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Sunday, May 19, 2019

Django to the rescue

Recently, I saw thread on reddit, in which the replacement of Excel by Python was discussed. I skimmed through and realized (as expected) that everybody consider just one aspect of Excel, the data analysis.

To my huge disappointment,  nobody ever mentioned the second terrible aspect of Excel, the data storage.

Before you get started explaining me the differences between Excel and Access, let me assure you I am aware of them. Sadly, I am surrounded by coworkers who not only do not know what is Access, but who would be probably surprised if being told that they are abusing Excel in the worst manner possible.
About ten years ago, I adopted MS Access for managing data of some of our processes. Please make no mistake, this is not story about how Access greatly improved our data management because it did not. Actually, I grew tired by it over the time for three reasons:

  • availability,
  • bugs,
  • and scalability.
At the beginning, I was enjoying the easiness of creating model and designing forms. But as soon as I made my coworkers to use my database file shared on network drive, we run into several problems.  With growing number of production records, the main table became sluggish and not responding. 
Lately, the crushes occurred so often I didn't know if I would be able to finish my work.  
The last drop in my chalice was decision of our IT department not to have Access license for new computers. 

From my point of view, I got the opportunity and excuse  to make my data-driven application anew. While my coworkers were drowning in the unmaintainable hell of excel files, littered over the local network  in all possible paths, I start coding.
My target was to create thin client, hosted on linux server in our local network, available to all who have a browser installed on their computers - translated to plain English,  the app should be (and is) available to everyone, not only the lucky ones with licensed Access.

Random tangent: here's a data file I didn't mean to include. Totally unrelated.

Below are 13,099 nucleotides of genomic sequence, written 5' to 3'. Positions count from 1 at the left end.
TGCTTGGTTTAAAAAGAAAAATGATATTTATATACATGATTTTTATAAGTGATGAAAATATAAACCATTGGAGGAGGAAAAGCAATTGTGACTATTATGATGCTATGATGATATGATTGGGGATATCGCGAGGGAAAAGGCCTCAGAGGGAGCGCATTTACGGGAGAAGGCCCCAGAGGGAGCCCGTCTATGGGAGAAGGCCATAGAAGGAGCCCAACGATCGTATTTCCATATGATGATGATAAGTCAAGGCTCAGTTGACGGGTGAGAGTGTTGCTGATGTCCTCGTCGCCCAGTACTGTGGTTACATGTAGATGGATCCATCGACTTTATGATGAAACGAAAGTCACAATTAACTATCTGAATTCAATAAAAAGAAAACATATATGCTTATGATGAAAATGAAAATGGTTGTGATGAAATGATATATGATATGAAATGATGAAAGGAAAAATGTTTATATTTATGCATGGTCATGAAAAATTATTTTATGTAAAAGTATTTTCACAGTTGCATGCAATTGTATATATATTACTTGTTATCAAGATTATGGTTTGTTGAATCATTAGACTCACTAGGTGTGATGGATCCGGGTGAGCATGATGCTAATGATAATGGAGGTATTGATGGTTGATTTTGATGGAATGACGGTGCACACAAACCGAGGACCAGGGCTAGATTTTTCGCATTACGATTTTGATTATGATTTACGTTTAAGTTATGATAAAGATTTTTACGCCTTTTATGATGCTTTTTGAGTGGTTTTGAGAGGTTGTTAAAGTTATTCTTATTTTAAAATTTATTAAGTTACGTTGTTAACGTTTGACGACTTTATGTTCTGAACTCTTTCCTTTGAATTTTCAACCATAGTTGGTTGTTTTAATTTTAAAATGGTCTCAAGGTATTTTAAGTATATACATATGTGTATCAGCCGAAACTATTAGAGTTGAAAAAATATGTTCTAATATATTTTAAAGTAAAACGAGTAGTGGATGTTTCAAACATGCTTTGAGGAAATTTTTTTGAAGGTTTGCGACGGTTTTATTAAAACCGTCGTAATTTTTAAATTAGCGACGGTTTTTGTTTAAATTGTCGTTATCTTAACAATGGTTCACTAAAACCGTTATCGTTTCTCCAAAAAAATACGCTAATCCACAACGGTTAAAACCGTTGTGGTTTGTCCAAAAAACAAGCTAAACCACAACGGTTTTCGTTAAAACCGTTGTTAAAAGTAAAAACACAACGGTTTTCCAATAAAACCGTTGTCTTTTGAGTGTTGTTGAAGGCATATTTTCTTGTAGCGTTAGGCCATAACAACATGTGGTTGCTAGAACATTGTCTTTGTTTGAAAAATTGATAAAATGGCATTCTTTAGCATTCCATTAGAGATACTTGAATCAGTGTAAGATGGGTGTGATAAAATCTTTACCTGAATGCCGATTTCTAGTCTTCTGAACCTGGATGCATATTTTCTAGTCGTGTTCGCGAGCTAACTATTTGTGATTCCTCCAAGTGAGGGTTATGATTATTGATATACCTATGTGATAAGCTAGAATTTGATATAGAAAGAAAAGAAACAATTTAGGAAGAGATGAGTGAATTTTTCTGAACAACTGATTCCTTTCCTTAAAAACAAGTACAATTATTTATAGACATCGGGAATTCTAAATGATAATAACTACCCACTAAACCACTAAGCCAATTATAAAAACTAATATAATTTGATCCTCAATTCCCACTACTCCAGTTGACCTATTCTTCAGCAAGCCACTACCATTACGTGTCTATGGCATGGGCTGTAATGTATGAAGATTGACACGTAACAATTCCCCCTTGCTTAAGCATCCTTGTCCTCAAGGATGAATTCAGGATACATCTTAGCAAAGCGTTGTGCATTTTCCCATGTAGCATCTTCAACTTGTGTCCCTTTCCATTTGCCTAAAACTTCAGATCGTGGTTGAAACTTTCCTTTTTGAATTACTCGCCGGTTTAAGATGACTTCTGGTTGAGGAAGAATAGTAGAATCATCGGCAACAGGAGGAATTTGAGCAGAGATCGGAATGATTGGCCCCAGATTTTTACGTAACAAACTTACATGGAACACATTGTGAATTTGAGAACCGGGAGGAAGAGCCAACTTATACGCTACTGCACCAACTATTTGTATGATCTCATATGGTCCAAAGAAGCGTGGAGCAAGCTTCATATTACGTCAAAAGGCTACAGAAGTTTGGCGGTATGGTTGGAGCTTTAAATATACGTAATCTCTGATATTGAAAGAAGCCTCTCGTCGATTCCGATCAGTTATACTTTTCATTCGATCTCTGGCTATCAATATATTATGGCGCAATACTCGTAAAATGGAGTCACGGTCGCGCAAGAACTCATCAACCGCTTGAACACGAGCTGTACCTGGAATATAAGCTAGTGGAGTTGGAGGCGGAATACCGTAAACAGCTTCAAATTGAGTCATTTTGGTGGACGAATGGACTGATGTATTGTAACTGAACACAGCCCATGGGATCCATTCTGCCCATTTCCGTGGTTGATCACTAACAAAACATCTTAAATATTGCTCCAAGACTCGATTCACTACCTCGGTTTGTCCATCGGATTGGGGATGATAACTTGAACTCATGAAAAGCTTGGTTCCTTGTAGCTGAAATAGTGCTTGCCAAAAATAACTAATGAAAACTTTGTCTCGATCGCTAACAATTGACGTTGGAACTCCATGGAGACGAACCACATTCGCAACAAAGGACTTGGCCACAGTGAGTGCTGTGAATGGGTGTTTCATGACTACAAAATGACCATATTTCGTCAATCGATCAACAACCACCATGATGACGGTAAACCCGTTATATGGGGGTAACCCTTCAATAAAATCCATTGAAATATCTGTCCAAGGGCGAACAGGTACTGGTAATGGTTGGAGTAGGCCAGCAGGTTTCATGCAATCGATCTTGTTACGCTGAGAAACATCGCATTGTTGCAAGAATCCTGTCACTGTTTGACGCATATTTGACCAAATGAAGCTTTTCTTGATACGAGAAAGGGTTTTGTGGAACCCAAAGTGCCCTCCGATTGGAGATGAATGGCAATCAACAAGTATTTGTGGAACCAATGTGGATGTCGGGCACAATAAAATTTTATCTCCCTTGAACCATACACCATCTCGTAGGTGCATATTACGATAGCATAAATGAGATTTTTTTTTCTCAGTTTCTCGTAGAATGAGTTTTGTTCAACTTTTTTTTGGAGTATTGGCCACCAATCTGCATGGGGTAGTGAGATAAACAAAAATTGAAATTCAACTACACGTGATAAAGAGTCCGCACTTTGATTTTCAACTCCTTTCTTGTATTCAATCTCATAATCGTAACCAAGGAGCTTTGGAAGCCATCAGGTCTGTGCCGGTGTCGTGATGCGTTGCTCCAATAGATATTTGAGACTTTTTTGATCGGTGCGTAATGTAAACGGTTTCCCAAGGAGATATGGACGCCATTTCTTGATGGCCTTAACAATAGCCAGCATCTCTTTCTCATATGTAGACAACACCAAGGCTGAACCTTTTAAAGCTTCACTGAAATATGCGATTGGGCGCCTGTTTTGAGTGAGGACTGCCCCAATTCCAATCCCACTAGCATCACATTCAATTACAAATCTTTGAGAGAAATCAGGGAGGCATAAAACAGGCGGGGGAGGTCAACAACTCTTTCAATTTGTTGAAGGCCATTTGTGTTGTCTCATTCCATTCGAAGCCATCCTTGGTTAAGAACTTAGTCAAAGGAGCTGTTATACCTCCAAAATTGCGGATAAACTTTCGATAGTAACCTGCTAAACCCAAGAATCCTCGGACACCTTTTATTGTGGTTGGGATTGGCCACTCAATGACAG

As this post is intended for Pythonistas, I am omitting further explanation of what Python, Django, and relational database are. I intent to write another post for non-technical audience later. Nevertheless, the situation in chemical processing facility might be beyond comprehension of average software engineer, who never had the opportunity to witness real world in first person.
My dear friends, it is an awful unmanageable mess. No defined structures, several wrongly implemented systems, a lot of word and excel files, duplicated, incorrect, and inconsistent data everywhere, insufficient backups, no security and no training whatsoever. Simply put, something far far away from the environment you are used to. 

How did I proceed?

To make everything as simple as possible I developed an application based mainly on Django admin as  replacement of Access. Mind you I am no professional coder, so I my time was rather limited. To avoid complicated settings I just use sqlite database as there was no indication it should not be enough for my purposes. Furthermore, the backup of single file proved easier than backup of  full blown database like PostgreSQL or MySQL. 
To make it short, my approach worked. Soon enough I made a prototype application that had functionality to replace my old database and many of our excel files. Our management liked that (well, they have no better alternative, anyway) and my coworkers...
Do you expect me to lie about how thrilled they were? They stay absolutely indifferent and nobody annoys me asking me to improve their lives with automating boring things - or teach them the importancy of math.

To avoid any pessimistic undertone, let me assure you I was able to get rid of many incorrect and redundant data using Python and Django. The most import thing to note is that data in those files were result of long-term abuse rather than usage of MS Excel. 

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